Max Irons talks jumping spiders and dodgy facial hair struggles on the set of Tutankhamun
The White Queen star plays archaeologist Howard Carter in ITV’s new historical drama – and faced a few deadly dangers of his own during filming in the African desert
ITV’s new Sunday night historical drama Tutankhamun begins tonight, with all the period flair and Downton Abbey connections you could hope for to keep us cosy in the dark autumn evenings.
Series star Max Irons plays moustachioed archeologist Howard Carter (who famously uncovered the titular Pharoah’s tomb in 1922) in the drama – and as it turns out, filming the series was almost as harrowing as the real-life excavation it was inspired by…
Hi, Max – what can you tell us about Tutankhamun?
Well, when I first read the script I sort of fell slightly in love with it because it reminds me of the sort of stories that I read as a kid. Those grand, romantic adventure stories that you don’t read or hear about happening these days – I’m sure they do in distant corners of the world – but that particular period in history is just so golden and magnificent, I fell in love with it.
And I think within that, there’s the story of Tutankhamun, the boy king in Egypt, and that again is an incredible story, and a story of an exceptional human being, a modern thinker within that time. So, yes, I just thought it was extraordinary.
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Max Irons as Howard Carter in Tutankhamun
And what about your character Howard Carter?
Carter’s reputation sort of fluctuated depending on who you spoke to.
He just existed in a very English upper class environment – and he wasn’t. They used to say someone was ‘sound’. I don’t think he was considered sound; he wasn’t "one of us".
What was your take on him? Do you see him as a hero or an anti-hero…?
I suppose I see him as a hero. People who are really good at what they do and care about what they do are always attractive, and should be. I mean, what’s not to like about somebody like that?
Did you grow the ‘tache?
I knew it was going to come to this! It’s embarrassing. You know, I’m fairly young and I still can’t grow a beard. I spent about a month growing that moustache.
The reason for that was because we had to jump back 20 years, so of course when he was older he had a big, bushy moustache, and when he was younger it was slightly more like my pathetic excuse…
Were there any “hairy” moments filming in Africa?
Yes; due to a number of reasons we couldn’t film in Egypt, so we were in South Africa; we were up on the border between South Africa and Namibia.
ITV would probably kill me for saying this, but on the first day they had to bring in a load of extra trailers because a huge amount of people fainted. Dozens of people were just passing out. And then also you have the threat of scorpions and jumping spiders. Spiders that jump – I don’t know if I could think of a worse thing!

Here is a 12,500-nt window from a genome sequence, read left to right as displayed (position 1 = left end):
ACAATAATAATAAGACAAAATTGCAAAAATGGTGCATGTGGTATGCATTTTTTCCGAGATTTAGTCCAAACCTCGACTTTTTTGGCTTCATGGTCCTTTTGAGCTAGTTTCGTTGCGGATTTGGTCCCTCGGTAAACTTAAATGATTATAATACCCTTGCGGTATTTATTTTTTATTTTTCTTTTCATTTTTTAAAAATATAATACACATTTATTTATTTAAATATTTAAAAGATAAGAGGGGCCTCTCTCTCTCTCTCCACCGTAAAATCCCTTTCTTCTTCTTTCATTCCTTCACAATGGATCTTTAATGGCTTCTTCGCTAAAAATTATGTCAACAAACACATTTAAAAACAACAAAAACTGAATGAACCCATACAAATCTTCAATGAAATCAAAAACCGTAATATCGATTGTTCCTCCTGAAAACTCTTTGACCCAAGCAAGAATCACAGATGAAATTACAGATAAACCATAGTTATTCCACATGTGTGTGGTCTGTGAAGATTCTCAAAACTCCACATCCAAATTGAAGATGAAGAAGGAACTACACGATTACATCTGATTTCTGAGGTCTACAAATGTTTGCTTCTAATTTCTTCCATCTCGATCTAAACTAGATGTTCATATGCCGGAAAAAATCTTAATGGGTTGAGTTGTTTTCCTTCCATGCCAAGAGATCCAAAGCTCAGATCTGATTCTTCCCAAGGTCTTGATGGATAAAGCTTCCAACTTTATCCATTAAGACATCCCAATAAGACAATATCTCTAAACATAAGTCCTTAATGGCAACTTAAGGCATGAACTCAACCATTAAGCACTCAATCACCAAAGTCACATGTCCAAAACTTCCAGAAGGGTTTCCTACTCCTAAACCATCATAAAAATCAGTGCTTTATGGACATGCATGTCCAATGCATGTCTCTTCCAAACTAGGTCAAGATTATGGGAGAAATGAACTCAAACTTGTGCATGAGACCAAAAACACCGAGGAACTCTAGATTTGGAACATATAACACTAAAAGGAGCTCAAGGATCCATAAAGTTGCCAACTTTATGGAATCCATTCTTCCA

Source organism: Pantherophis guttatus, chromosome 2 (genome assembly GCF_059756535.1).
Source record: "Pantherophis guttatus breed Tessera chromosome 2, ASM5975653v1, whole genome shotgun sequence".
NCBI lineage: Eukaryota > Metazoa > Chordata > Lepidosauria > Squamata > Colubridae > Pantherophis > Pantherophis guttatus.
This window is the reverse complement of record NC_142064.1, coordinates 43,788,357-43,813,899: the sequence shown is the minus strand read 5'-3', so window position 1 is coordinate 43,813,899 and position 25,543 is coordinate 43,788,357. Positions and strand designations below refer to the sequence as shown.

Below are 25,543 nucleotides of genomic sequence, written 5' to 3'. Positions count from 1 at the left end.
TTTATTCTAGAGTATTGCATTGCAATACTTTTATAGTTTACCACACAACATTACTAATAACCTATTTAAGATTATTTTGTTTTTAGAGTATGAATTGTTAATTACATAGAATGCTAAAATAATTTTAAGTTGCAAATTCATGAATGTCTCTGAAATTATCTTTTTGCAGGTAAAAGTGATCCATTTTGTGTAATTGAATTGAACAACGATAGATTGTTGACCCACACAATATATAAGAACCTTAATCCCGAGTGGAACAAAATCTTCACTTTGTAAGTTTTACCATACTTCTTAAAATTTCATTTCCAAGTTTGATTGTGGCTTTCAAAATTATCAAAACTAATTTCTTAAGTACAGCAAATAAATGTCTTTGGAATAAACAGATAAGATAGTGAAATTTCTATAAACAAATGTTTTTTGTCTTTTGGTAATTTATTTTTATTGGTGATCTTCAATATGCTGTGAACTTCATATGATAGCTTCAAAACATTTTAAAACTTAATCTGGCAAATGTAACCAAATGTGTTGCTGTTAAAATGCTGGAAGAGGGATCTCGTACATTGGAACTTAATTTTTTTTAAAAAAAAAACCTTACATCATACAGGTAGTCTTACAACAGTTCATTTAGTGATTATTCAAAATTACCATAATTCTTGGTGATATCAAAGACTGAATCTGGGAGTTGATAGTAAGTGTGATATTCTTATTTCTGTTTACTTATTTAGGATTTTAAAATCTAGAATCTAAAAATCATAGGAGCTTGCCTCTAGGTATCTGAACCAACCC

Aside from that it was beautiful. Our set designers mapped out the trenches like for like on a huge scale. And for us, for the actors and for all the extras, it enabled us to really get into it because it was so incredibly hot, we were all dusty and sweaty and on the cusp of passing out, as they would have been. It was nothing but helpful.
Max Irons (right) with Sam Neill as Lord Carnarvon
What was it like working with Sam Neill, who plays Carter’s patron Lord Carnarvon?
It was pretty special. He’s one of the funniest men in the whole world. My mother’s an actress and when I went to boarding school when I was about 10 I was really, really homesick, so we used to call each other every now and then, and my mum was in Australia working on a film with a guy called Sam Neill.
I remember talking to her and she said – and I don’t know if Jurassic Park had come out then, I don’t know if I knew who Sam Neill was – but she said, “I am working with this actor, do you want to talk to him on the phone?”
And I went, “All right!” And she popped him on and said something, and then I apparently said, “That man has the most boring voice.” So yes, I have sort of met Sam Neill before. And he doesn’t have a boring voice; he has one of the best voices.
What’s the best bit of acting advice you’ve been given by your parents (actors Sinéad Cusack and Jeremy Irons, below)?
God… it’s always annoying when it comes from your parents! I don’t know, probably don’t take yourself seriously – and that’s funny.
I can think of loads of good advice, but not from my parents!
Max Irons' parents Sinéad Cusack and Jeremy Irons
Do you have a particular period in history that you have an interest in?
Yes, but it’s not that distant. The Cold War.
Where did that interest come from, do you think?
It could have been movies. I don’t know. Jonathan Dimbleby did this book about Russia where he just walked through Russia, it was so good. Because I’m dyslexic my reading is hopeless, but the audiobook…
Being dyslexic, how do you manage with scripts?
I just learn everything. It doesn’t really happen nowadays, but if I went into an audition and somebody said, “Just read this,” I’d just say, “Can you give me 10 minutes?” and pop outside. People are fine about it.
Back to Tutankhamun – while you were out in Africa, did you get to go on safari or anything in your time off?
We did, yes. We rode some elephants, we went to an elephant orphanage… but I was working every single day, I was working six days a week, almost every scene, which I had never done before. So everyone else was doing the parasailing and all that stuff and I was there, covered in dust!
It sounds exhausting.
It was! But it was a lot of fun. To be working with a guy like [director] Peter Webber and working with such a great cast, and having these incredible sets to work on every day, yes, it was pretty good.
Interview conducted by Ellie Walker-Arnott
Tutankhamun begins on ITV tonight (Sunday 16th October) at 9.00pm